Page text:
I don’t think of myself as a “fence-sitter” on many things, but I’m in the interesting position of being a blogger in one part of my life, and a journalist in my past life, a blogger today, and (hopefully) a journalist again in the future. While I don’t know everything there is to know about journalism or blogging, I think that my own experiences – and whatever I have learned here in the seminar-workshop held by the Philippine Center for Investigative Journalism – can properly frame what I think of blogging and journalism.
The differences exist between both channels of communication, but rather than make the two forms different, I’m inclined to use the operative word “as.” Or “is.” Or because I can’t make up my mind yet, perhaps a slash mark in between.
For the longest time, many of us have fallen into the trap of thinking that blogging and journalism are two different things that threaten each other’s existence, or compromise each field’s reason for existing. It has always been a relationship of watching the watchdog, breathing down each other’s necks, and the relationship has always been by-and-large an antagonistic one. Traditional media has every reason to dislike bloggers for changing the media landscape from a firm foothold to a precarious position. Bloggers have every reason to dislike traditional media because of their lapses and a culture of individuality in the blogosphere.
The way I see it, blogging and journalism need not take the character of a binary opposition. Whatever conflict – real or invented – is only the result of a failure of either side to adapt to the changing dynamics of mass media. The demand lifts off from the very pages of Darwinian thinking: adapt, or perish.
Not all bloggers are journalists, and not all journalists are bloggers. As part and parcel of the fourth estate, success is a result of how we all respond to the demands of the challenges we face in the future: 2010, political scandals, economic problems, and so on and so forth. It’s all a matter of being a blogger-journalist or a journalist and blogger blogger-journalist (it’s either BJ or J&B). Bloggers should not take an acerbic view of traditional media, and traditional media should not take an antagonistic stand against new technology. The trick, I think, is to fulfill expectations without overstepping bounds.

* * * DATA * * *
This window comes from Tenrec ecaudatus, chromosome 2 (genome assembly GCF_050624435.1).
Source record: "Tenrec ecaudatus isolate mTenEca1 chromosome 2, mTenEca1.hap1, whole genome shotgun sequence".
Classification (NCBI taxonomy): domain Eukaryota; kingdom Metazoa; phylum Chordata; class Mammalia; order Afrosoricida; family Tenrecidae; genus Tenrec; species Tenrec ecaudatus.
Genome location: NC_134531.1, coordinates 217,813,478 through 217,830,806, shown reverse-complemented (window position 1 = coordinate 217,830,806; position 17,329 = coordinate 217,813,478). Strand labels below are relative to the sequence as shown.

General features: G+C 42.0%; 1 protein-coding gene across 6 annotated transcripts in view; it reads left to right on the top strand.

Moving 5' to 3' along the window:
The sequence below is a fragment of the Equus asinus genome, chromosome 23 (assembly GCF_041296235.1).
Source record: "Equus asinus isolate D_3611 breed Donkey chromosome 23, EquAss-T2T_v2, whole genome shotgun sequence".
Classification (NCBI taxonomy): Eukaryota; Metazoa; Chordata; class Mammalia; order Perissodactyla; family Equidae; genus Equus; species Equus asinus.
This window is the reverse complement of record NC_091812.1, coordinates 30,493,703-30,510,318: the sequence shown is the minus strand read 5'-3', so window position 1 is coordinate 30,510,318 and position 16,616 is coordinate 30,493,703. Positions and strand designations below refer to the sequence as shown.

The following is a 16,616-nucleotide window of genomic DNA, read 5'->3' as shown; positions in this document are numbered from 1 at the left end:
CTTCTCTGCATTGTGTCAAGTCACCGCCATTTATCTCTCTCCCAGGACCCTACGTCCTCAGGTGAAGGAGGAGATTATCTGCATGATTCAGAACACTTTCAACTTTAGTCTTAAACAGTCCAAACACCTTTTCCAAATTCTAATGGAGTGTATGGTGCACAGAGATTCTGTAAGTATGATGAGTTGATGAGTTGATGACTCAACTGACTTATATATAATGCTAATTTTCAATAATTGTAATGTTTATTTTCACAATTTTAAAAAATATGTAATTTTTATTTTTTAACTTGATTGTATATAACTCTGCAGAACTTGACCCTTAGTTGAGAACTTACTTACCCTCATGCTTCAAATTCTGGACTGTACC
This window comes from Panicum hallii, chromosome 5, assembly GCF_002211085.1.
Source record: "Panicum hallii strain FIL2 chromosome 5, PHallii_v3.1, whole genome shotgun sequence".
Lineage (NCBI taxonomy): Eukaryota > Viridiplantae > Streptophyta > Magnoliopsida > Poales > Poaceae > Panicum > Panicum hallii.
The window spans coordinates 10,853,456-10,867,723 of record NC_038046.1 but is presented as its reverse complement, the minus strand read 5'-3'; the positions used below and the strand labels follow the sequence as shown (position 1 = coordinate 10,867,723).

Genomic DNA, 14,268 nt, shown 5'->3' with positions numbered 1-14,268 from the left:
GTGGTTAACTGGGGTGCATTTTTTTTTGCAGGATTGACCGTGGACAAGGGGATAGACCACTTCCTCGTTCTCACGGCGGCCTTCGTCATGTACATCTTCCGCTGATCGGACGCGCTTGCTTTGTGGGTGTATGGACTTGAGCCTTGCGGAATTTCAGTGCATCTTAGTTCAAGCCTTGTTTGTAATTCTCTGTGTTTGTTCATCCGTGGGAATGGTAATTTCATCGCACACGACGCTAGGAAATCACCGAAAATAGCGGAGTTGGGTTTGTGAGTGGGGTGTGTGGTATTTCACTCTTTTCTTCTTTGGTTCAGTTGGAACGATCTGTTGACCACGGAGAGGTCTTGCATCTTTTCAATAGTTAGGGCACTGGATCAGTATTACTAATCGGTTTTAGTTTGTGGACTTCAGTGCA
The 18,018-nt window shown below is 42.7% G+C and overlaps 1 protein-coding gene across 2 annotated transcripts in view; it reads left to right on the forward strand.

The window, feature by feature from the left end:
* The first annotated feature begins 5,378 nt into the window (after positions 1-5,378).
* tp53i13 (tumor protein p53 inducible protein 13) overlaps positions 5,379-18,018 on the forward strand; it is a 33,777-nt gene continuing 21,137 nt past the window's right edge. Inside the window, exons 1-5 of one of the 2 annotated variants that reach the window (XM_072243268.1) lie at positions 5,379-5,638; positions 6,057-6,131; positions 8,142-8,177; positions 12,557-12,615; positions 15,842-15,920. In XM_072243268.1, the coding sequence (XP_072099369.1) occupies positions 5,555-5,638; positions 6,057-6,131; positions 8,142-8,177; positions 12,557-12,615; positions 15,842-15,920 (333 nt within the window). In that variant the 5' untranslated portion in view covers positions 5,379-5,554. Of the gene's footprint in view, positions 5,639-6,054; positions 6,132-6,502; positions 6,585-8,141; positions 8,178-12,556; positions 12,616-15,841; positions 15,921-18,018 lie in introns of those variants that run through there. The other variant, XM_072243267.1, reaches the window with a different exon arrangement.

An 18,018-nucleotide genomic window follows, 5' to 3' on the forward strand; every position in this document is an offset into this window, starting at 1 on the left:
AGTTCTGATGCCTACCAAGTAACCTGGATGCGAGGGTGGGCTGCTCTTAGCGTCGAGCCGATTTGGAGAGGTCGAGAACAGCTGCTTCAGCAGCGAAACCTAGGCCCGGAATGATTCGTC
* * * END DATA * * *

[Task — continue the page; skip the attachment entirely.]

I’ve always believed that the formula for success in blogging is a journalistic attitude. It’s not about being verbose or sounding like an “expert,” but simply these standards:
- Stating the facts. Opinions always come secondary to facts. The responsibility of the blogger is to be a watchdog to the facts of the journalist, and the journalist’s responsibility is to construct the right news and coverage for the blogger to be able to make a coherent opinion. Facts – not opinions – are the backbone of what we all do.
- Humility. I am all against this idea that bloggers will replace journalists, and that bloggers should aim for a role bigger than what they do. A standard of humility assumes that everything is put into context: the kind of rockstar/diva attitude that comes with success in blogging is something we should be wary of, and something that we should shed from ourselves. Blogging has a limited reach, and you’re only a legend in your own mind.
- Ethics. The most elementary standards of good journalism should never be dispensed with when it comes to blogging. Just because the two channels are different doesn’t mean that you cannot apply journalistic ethics to blogging. This is why I don’t believe in a “code of ethics” for bloggers: we only need to follow the rules of good writing, and never let go of our manners.
This is just a “menu” of sorts: powder or lotion in the wonderful world of ego massage. Not all journalists can be bloggers, and not all bloggers can be journalists. It’s all about adapting to the right contexts, and adopting an attitude that both blogging and journalism find common ground. Whether or not this is applicable for all bloggers is a matter of choice. Like menus, you merely select what order you want, or not select things at all. This is just from the perspective of someone who, in one rare occasion in the foothills of Zambales, became a fence-sitter.
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Anyway, while I’ve never worn my hair in pigtails, I’d like to thank Weng Paraan and Ed Lingao of the PCIJ for writing his crazy-ass loco piece on my paper freakin’ cranes. Because Subic is laid out in a sprawling design that rivals the complete barrenness of Fort Bonifacio (heck yeah, Dick Gordon, and the way you put everything one kilometer away from each other, FTW), I wasn’t able to get enough paper to make more birds.